Here I am, home from Greece. It has been almost two weeks since coming home, and the hustle and bustle of reality has finally started to kick in.
I heard people talk about experiencing culture shock when arriving to a new location, but I was not prepared for the vast amount of culture shock once I returned home.
I thought jet lag would be one of the most difficult readjustments, but I was totally naïve.
The most difficult part of being back is not taking the metro every day or walking at least three miles a day. I also miss going to museum after museum and visiting ancient ruins.
I had to say sad goodbyes to the waiters that eagerly awaited our company and conversation, the dogs that would follow us for miles, the history that surrounded us, the mesmerizing sea that stretched on for miles, the sweet shop owner who would kiss us daily, and of course our bus driver who jokingly greeted us every day with a “calamari” hello.
All of these wonderful things disappeared in a matter of 13 hours. Thirteen hours that now separate me from the country I fell in love with.
I miss everything about that wonderful country, but I think I miss the people the most.
Coming back to the U.S. was quite a shock when waiters just handed me my food and check without acknowledging me on a personal level. There are no longer conversations lasting more than a half hour where we exchange our life stories and dreams.
Every day I was completely baffled by their extreme gratitude and hospitality. There were endless occasions where we arrived to a destination, and people would flock us with homemade gifts and food. I felt like I was in a constant replay of My Big Fat Greek Wedding.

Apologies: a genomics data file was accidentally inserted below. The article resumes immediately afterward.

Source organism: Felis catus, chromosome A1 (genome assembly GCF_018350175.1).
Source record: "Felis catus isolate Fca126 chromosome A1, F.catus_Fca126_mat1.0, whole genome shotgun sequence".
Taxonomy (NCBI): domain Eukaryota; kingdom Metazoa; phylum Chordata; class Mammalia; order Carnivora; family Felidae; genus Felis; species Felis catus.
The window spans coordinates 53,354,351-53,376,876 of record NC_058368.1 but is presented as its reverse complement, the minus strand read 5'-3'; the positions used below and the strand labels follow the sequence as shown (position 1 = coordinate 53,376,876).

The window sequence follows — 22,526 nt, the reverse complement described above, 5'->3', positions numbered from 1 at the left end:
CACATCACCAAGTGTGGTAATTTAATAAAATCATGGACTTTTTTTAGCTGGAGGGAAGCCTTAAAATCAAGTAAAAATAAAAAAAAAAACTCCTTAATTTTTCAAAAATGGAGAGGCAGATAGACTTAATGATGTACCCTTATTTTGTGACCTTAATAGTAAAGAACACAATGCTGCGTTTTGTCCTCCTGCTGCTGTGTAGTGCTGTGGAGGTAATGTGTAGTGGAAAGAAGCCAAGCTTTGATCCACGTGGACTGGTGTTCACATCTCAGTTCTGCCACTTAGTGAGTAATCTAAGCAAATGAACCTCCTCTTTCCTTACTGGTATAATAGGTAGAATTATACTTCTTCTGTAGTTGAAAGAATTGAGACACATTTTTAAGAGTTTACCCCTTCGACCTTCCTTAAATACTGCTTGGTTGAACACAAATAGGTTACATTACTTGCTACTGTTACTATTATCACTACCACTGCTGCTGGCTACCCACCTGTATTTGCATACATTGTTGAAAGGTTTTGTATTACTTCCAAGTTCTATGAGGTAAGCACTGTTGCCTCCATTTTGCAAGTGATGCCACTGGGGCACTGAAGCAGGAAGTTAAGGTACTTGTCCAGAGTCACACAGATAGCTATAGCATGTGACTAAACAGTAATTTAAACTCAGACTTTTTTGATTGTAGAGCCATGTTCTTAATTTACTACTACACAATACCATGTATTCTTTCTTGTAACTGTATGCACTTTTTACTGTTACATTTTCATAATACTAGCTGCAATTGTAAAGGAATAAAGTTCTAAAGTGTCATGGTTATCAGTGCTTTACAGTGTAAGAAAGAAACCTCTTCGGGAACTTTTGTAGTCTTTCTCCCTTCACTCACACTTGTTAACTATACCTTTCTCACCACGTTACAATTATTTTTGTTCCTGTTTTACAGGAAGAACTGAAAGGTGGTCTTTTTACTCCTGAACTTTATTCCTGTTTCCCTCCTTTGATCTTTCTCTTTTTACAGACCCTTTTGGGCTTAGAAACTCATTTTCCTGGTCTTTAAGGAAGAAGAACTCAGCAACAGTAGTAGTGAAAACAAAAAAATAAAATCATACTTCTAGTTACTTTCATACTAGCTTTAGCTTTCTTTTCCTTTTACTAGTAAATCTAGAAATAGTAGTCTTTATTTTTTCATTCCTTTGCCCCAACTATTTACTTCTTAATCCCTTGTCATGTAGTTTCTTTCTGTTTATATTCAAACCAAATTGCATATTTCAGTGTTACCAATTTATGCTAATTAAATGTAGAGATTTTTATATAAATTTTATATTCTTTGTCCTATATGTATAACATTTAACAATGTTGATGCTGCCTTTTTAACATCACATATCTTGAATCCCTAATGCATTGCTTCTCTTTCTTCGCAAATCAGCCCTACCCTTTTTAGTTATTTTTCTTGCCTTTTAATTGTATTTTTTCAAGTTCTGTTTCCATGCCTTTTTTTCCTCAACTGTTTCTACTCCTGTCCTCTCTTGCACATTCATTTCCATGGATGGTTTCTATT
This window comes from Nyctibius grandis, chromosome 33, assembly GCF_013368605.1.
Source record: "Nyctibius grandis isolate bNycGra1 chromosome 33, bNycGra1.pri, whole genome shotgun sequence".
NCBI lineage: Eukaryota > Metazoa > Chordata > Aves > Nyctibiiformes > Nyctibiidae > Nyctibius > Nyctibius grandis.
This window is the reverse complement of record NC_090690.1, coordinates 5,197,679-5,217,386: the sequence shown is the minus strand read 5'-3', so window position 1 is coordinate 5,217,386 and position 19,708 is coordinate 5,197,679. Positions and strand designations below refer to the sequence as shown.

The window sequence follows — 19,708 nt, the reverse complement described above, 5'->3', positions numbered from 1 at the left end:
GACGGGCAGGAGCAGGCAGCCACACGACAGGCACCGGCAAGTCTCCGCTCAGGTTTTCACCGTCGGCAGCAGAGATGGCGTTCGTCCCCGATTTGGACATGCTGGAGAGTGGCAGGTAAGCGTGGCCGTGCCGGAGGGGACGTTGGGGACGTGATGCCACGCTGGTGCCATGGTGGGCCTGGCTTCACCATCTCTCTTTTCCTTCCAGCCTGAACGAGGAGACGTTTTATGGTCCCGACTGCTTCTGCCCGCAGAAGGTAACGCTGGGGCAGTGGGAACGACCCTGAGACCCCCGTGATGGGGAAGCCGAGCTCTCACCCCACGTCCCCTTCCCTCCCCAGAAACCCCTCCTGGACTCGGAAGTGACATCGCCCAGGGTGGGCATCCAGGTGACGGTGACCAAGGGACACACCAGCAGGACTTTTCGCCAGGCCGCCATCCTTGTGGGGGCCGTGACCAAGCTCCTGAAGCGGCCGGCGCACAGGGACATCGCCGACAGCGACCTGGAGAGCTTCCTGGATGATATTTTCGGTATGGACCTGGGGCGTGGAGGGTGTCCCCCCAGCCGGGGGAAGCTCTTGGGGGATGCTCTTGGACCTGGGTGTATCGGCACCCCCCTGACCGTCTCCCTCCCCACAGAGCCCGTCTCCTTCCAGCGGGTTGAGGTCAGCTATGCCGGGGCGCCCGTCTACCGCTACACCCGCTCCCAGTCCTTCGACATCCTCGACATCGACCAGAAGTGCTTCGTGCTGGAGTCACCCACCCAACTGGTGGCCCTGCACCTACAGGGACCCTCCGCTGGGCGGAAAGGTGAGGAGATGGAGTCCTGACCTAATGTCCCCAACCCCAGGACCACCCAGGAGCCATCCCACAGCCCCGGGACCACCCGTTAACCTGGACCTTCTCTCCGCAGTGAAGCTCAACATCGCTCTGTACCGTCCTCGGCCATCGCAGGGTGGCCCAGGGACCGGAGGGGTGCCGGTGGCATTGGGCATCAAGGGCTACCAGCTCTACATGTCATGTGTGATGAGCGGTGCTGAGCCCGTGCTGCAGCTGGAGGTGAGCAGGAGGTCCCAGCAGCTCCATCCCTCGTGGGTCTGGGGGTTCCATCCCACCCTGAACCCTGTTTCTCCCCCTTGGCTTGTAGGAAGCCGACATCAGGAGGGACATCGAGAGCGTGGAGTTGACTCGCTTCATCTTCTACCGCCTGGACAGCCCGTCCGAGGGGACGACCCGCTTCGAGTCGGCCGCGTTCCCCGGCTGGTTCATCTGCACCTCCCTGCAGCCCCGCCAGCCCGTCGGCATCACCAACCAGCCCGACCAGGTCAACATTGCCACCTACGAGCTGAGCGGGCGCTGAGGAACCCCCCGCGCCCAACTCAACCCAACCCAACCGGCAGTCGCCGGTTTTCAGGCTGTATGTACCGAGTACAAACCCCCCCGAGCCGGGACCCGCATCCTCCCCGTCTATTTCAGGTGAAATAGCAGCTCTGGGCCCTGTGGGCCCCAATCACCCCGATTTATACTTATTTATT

Sometimes it was hard for me to accept their gifts because I felt guilty. The guilt stems from the fact that they are enduring a very difficult time in their country’s history.
The economic crisis caught the Greeks by surprise, and their suffering is present everywhere. Although everything around them is crumbling, they still have strength to press forward with love and positivity.
I realized that it does not matter how much money they have; their selflessness and hospitality make them some of the richest people I know. Their kind and caring nature overpowers everything and anything money could buy.
I never thought I would miss a place as much as I miss Greece.
Every night, as I try to fall asleep, I try to formulate a plan that could bring me back to this magical place called Greece. Some are realistic, most are not, but hey, at least I am still dreaming.
There is no doubt that I will make it back to Greece someday. Hopefully sooner than later, but I know I will be back eventually. After all, I drank from the fountain in Delphi reassuring the fate of my return.